You might also search for dermatologists who use a holistic approach, as they may also use face mapping techniques in their practice.


Just be sure to use other skin care tools and get treatment from a medical professional if you do have problems with your skin. As with most things, a well-rounded approach is key; addressing the issue from all angles with a professional healthcare team can ensure that you are taking into account all of the different factors that may be at play for you.




About Chelsea Clark
Chelsea Clark is a writer and certified health and wellness coach who is passionate about supporting others along their own health journeys. She enjoys helping people make positive, lasting changes so that they can live the happiest, healthiest life possible.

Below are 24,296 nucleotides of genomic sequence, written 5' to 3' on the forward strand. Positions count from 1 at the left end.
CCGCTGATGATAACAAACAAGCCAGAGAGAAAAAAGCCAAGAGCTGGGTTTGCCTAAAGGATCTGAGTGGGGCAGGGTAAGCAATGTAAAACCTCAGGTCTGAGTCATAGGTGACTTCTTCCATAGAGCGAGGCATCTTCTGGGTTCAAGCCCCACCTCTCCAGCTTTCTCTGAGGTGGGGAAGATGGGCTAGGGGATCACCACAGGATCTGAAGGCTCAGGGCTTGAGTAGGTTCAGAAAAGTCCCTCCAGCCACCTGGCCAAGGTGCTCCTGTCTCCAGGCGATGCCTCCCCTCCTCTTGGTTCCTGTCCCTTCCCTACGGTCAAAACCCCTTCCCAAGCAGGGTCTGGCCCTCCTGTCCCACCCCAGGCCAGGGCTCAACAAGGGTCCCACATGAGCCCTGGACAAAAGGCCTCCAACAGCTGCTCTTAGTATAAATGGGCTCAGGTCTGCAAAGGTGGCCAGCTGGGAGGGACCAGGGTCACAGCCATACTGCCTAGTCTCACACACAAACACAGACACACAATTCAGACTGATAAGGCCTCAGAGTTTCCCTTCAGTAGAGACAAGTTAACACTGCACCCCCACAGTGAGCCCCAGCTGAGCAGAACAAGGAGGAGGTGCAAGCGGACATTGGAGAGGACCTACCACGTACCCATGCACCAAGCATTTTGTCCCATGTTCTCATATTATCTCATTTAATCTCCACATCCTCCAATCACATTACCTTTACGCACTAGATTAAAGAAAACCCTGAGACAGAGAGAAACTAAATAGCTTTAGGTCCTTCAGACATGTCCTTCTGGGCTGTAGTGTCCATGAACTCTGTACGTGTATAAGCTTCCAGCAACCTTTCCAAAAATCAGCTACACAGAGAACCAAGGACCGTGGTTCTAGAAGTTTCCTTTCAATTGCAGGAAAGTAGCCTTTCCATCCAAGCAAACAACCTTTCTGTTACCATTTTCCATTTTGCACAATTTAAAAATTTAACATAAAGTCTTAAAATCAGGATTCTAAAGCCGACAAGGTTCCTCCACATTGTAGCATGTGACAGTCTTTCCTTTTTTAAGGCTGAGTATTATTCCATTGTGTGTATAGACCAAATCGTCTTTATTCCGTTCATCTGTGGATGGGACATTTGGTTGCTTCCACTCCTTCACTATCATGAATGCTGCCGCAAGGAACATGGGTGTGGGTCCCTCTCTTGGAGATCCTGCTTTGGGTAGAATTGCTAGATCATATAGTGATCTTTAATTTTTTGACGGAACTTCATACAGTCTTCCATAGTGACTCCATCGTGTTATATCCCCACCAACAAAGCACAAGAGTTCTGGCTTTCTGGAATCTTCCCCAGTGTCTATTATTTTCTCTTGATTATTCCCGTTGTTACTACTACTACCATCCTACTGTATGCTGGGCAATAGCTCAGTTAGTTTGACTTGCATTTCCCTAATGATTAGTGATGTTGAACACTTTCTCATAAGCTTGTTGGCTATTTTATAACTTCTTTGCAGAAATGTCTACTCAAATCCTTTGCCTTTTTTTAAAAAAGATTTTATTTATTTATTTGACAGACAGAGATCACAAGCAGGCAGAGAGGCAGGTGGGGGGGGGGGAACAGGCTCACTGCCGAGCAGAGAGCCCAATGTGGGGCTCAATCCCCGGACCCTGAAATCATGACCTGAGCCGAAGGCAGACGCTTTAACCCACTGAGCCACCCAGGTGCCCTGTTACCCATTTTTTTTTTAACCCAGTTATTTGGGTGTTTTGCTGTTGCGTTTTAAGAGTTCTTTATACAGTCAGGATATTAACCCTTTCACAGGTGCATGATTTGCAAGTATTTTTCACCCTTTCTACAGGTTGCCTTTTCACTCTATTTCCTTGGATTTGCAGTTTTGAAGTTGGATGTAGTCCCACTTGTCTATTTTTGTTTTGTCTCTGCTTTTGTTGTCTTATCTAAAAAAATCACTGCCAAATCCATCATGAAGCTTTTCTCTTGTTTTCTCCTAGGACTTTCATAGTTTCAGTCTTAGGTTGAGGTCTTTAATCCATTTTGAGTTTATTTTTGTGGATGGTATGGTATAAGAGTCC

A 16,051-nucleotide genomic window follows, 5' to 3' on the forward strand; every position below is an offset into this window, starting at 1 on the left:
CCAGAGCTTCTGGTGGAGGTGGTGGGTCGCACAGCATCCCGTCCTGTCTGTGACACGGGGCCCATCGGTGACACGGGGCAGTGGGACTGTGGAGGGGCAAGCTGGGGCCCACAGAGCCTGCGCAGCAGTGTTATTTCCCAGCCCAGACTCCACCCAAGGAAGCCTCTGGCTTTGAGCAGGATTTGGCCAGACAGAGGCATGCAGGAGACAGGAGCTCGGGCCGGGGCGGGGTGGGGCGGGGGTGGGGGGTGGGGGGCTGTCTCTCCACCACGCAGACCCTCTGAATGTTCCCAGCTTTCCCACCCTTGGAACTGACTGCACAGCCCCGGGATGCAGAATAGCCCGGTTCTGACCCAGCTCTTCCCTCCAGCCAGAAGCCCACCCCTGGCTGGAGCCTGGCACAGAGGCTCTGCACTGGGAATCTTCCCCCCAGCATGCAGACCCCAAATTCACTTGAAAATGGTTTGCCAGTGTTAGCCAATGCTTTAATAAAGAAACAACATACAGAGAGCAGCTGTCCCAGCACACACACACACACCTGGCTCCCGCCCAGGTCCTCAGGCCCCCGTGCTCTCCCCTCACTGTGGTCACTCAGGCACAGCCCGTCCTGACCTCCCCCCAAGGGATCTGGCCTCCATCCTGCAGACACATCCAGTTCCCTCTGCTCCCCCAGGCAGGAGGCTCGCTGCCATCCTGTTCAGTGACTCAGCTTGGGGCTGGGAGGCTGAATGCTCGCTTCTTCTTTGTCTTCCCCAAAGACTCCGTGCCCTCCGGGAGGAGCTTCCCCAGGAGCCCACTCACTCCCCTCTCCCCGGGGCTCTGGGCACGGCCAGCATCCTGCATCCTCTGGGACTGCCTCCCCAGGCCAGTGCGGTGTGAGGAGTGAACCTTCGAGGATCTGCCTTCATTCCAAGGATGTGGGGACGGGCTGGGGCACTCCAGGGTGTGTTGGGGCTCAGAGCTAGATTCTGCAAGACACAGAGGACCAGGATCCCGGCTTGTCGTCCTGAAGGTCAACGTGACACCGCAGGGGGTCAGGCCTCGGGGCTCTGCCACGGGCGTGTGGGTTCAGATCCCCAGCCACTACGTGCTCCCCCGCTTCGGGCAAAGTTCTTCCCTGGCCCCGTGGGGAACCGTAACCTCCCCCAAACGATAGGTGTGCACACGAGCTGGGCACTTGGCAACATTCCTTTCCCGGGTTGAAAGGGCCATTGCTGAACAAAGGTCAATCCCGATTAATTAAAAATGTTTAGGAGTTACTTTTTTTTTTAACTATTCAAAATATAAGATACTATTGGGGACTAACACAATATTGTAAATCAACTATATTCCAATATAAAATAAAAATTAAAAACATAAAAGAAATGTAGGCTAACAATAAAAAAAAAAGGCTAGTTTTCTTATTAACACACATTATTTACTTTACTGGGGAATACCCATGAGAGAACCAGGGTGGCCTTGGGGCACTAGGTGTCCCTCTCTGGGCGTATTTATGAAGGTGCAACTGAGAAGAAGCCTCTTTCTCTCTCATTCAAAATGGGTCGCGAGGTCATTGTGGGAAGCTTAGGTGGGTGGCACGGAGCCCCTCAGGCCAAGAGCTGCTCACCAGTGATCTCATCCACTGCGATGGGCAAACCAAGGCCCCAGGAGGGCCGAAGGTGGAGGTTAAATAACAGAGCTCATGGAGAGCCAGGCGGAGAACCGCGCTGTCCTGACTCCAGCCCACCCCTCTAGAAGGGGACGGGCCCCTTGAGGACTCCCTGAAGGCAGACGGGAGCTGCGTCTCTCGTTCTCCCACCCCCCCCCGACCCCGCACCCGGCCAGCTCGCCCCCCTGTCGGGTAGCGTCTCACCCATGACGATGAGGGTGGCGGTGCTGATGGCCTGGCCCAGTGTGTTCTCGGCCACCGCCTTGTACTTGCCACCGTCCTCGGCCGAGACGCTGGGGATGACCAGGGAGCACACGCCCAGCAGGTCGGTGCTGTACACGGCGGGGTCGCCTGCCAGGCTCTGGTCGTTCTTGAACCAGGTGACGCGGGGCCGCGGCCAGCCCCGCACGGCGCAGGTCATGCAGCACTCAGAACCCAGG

1. Levy, J. “Face Mapping: What Your Skin May Be Telling You.” Dr. Axe. Draxe.com.

2. Xue, F. “Face Mapping: What Your Breakouts Can Reveal About Your Health.” Byrdie.com.

3. McCarthy, P. “The Face Reader.” Allen & Unwin; 2007.

4. Sharkey, L. “Can You Use Face Mapping to Improve Your Skin’s Health?” Healthline.com.

5. Hong, H. “Acne Face Mapping: Here’s What Causes Breakouts on Every Part of Your Face.” Real Simple. Realsimple.com.

6. Charkalis, D.M. “Can Acne Face Mapping Reveal the True Cause of Your Breakouts?” Prevention. Prevention.com.

7. Sissons, B. “What to know about acne face maps.” Medical News Today. Medicalnewstoday.com.

8. Mahto, A. “Face Mapping Is Complete Rubbish, According To This Dermatologist.” Refinery29.com.


The information provided in this article is intended to improve, not replace, the direct relationship between the client (or site visitor) and healthcare professionals.